Image by Timmons Pettigrew COAST represents at WBF.
In the interest of full disclosure, I'm a committed beer geek who has long since drank the proverbial craft beer kool-aid.
I'm always seeking out the next release, the next new brewery to hit SC, and the beers getting the most hype on sites like BeerAdvocate. It's an obsessive hobby, which is great for me because I only have two speeds when it comes to interests: total geeked-out devotion and utter disdain. This probably explains why I love comic books so much.
But I digress. This weekend my wife and I made the trip to the state capital for All About Beer Magazine's second annual edition of the World Beer Festival held at the Columbia Convention Center. This was our first WBF, so we splurged for VIP tickets, got a nearby hotel, and hoped for the best.
I knew a little about this festival before attending. Basically, the magazine does its best to get breweries to send free beer for samples, and the staff is largely volunteer. This makes for very few brewery reps, and a debatable balance of low ticket prices and high profit margin.
This business model was very apparent throughout the festival, in what I would consider a bad way. One couldn't deny this was a beer-centric event, but the experience of trying a brewery's wares consisted of walking up to an uninformed volunteer (no fault of their own), getting a fill, and walking off. There was plenty of opportunity to sample a vast selection of beers, but relatively little info was available. Likewise, because of the "free sample" business model, most breweries were represented by beers that are readily available in any sizeable beer store.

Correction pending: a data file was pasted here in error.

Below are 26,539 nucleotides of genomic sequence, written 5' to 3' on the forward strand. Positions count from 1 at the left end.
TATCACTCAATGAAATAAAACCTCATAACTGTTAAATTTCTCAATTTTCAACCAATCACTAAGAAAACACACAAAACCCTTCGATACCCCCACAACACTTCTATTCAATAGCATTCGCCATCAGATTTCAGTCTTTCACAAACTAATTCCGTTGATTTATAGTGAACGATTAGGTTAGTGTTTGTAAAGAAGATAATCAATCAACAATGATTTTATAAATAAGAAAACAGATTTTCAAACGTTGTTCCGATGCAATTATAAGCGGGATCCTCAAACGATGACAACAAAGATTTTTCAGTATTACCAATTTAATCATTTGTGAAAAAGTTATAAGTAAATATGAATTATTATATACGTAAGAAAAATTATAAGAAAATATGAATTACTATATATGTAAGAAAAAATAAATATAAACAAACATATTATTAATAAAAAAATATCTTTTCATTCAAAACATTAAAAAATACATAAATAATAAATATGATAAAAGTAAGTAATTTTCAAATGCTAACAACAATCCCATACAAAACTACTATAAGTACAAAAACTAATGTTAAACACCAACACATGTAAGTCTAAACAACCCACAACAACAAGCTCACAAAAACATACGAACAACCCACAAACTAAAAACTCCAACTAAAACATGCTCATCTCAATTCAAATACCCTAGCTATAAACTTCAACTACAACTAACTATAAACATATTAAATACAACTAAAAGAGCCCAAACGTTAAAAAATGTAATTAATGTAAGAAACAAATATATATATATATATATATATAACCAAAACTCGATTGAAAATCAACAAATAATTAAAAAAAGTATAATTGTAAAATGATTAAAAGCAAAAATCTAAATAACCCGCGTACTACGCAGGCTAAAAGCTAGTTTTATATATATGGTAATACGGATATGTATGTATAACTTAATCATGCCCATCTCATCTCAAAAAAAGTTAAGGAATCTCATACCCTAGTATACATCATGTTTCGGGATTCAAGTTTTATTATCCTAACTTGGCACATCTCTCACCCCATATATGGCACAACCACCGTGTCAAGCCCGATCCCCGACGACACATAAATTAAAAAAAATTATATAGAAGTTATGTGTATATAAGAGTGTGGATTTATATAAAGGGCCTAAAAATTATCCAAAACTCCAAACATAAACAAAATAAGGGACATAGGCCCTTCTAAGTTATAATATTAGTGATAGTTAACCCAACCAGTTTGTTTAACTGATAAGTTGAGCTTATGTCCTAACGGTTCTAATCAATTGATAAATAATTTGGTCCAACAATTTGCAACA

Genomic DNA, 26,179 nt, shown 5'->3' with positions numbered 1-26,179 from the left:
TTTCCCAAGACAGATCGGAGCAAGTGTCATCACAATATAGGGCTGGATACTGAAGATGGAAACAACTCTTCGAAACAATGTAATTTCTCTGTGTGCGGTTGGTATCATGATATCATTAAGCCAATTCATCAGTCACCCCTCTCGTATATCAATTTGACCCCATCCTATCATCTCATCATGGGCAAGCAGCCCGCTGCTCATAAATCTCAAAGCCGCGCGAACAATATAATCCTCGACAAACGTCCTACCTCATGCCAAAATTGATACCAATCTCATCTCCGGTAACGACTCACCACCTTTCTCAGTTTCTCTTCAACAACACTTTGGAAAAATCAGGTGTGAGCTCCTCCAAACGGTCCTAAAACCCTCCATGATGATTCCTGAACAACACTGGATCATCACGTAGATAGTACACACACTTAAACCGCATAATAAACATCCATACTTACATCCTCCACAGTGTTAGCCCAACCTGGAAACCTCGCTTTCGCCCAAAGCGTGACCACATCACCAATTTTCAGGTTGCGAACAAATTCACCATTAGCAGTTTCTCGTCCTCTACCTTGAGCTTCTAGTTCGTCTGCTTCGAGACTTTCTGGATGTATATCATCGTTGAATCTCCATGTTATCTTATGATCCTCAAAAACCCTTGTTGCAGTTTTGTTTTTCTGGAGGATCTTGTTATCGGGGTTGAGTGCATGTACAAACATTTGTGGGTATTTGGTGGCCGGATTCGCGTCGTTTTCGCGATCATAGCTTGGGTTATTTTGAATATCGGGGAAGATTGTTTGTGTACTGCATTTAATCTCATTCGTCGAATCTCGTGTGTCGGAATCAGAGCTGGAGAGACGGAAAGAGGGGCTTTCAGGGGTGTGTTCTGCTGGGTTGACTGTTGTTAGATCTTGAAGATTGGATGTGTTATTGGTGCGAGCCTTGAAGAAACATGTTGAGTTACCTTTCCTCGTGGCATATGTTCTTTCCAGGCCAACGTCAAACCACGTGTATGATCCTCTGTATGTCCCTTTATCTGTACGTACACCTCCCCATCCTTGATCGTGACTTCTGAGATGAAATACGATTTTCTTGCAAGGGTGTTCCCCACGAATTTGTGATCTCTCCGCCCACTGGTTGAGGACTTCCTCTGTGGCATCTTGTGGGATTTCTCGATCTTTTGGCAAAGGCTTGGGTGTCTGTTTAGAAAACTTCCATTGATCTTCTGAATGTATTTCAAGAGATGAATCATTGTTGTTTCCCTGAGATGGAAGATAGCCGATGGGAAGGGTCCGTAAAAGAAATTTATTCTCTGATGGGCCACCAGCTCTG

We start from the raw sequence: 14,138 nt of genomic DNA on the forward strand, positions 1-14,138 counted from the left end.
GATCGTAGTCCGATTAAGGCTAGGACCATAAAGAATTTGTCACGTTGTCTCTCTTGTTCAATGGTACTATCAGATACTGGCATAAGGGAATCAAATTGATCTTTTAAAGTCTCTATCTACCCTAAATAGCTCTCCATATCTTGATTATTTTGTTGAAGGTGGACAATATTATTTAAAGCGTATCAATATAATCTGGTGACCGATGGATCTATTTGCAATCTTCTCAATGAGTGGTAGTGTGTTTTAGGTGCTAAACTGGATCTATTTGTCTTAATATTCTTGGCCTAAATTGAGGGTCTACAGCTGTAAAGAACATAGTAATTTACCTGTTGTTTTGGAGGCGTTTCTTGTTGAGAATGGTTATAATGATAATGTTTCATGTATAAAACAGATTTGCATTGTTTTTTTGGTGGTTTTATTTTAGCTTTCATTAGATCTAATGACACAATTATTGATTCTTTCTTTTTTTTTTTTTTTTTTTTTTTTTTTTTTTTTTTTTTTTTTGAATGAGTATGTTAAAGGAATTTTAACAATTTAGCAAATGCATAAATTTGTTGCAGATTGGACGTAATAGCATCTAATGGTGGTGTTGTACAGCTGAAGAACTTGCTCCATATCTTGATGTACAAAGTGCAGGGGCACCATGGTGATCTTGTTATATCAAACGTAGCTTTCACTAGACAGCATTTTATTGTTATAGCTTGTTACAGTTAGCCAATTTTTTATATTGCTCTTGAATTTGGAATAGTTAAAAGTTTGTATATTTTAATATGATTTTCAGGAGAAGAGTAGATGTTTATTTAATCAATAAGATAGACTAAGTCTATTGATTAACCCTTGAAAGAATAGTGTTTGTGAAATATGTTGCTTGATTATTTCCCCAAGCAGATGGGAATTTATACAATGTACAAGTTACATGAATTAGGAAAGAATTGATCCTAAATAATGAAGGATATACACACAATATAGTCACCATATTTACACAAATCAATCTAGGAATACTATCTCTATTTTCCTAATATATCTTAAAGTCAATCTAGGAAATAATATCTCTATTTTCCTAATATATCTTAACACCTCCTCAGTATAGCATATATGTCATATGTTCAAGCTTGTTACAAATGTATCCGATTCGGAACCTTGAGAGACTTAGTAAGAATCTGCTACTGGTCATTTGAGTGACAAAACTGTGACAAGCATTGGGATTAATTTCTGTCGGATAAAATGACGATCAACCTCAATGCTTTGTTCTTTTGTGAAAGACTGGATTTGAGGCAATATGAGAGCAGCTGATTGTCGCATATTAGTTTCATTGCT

That said, there were exceptions, and these exceptions were largely along regional lines. Charleston's own COAST Brewing was fully represented by Jaime and David's warm presence, both in their own booth and the adjacent SC Brewers' Association booth. The entire Thomas Creek gang was on hand in their matching coveralls. Foothills was gracious enough to send up some of their yet-to-be-released 2010 Sexual Chocolate Imperial Stout, a real unlisted treat and festival highlight. The list could go on, but not for very long.
In retrospect, I had fun, and so did everyone I talked to that attended. I got my beer geek itch scratched by COAST and Foothills in particular, and sampled a lot of beers I might not have bought otherwise. However, if you care about the story of beer, the process of that delectable treat getting from the fermenter to your lips, this was largely not the fest for you. It's time to start looking forward to Brewvival, which promises to be a smaller, more focused, and more geek-oriented event. WBF left me with more festival fever than I started with, and the only cure is more cowbell. Er ... you get the idea.
A few photos of this year's WBF can be found at my Flickr page.